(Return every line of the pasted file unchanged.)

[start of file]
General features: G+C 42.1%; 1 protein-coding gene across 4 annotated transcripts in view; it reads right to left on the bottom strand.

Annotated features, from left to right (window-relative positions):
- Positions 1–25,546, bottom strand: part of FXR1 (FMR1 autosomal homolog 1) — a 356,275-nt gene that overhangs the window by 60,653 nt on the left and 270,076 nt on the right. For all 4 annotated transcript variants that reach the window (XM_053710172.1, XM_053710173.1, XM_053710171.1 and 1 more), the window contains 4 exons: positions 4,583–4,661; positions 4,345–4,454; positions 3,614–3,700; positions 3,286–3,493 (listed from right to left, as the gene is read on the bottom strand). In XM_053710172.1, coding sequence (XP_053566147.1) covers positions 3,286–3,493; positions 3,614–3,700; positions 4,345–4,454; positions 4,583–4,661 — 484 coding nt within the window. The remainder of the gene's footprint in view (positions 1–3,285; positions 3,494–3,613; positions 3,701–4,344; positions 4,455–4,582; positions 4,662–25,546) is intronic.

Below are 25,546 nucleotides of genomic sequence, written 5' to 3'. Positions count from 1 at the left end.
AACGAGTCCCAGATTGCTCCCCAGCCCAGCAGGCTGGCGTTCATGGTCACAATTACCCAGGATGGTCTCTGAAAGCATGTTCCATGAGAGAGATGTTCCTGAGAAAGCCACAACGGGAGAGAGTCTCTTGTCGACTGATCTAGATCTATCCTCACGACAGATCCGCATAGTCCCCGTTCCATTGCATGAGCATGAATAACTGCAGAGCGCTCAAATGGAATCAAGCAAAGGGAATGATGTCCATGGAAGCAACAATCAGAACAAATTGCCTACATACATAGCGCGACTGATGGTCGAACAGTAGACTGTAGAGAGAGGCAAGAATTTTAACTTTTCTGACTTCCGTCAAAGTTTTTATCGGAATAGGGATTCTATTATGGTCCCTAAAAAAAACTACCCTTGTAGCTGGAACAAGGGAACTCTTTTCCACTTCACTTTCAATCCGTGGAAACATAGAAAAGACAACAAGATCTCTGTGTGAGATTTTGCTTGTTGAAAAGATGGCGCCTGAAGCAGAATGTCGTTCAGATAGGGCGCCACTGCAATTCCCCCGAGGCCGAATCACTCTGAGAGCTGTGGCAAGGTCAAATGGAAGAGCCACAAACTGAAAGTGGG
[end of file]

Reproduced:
General features: G+C 42.1%; 1 protein-coding gene across 4 annotated transcripts in view; it reads right to left on the bottom strand.

Annotated features, from left to right (window-relative positions):
- Positions 1–25,546, bottom strand: part of FXR1 (FMR1 autosomal homolog 1) — a 356,275-nt gene that overhangs the window by 60,653 nt on the left and 270,076 nt on the right. For all 4 annotated transcript variants that reach the window (XM_053710172.1, XM_053710173.1, XM_053710171.1 and 1 more), the window contains 4 exons: positions 4,583–4,661; positions 4,345–4,454; positions 3,614–3,700; positions 3,286–3,493 (listed from right to left, as the gene is read on the bottom strand). In XM_053710172.1, coding sequence (XP_053566147.1) covers positions 3,286–3,493; positions 3,614–3,700; positions 4,345–4,454; positions 4,583–4,661 — 484 coding nt within the window. The remainder of the gene's footprint in view (positions 1–3,285; positions 3,494–3,613; positions 3,701–4,344; positions 4,455–4,582; positions 4,662–25,546) is intronic.

Below are 25,546 nucleotides of genomic sequence, written 5' to 3'. Positions count from 1 at the left end.
AACGAGTCCCAGATTGCTCCCCAGCCCAGCAGGCTGGCGTTCATGGTCACAATTACCCAGGATGGTCTCTGAAAGCATGTTCCATGAGAGAGATGTTCCTGAGAAAGCCACAACGGGAGAGAGTCTCTTGTCGACTGATCTAGATCTATCCTCACGACAGATCCGCATAGTCCCCGTTCCATTGCATGAGCATGAATAACTGCAGAGCGCTCAAATGGAATCAAGCAAAGGGAATGATGTCCATGGAAGCAACAATCAGAACAAATTGCCTACATACATAGCGCGACTGATGGTCGAACAGTAGACTGTAGAGAGAGGCAAGAATTTTAACTTTTCTGACTTCCGTCAAAGTTTTTATCGGAATAGGGATTCTATTATGGTCCCTAAAAAAAACTACCCTTGTAGCTGGAACAAGGGAACTCTTTTCCACTTCACTTTCAATCCGTGGAAACATAGAAAAGACAACAAGATCTCTGTGTGAGATTTTGCTTGTTGAAAAGATGGCGCCTGAAGCAGAATGTCGTTCAGATAGGGCGCCACTGCAATTCCCCCGAGGCCGAATCACTCTGAGAGCTGTGGCAAGGTCAAATGGAAGAGCCACAAACTGAAAGTGGG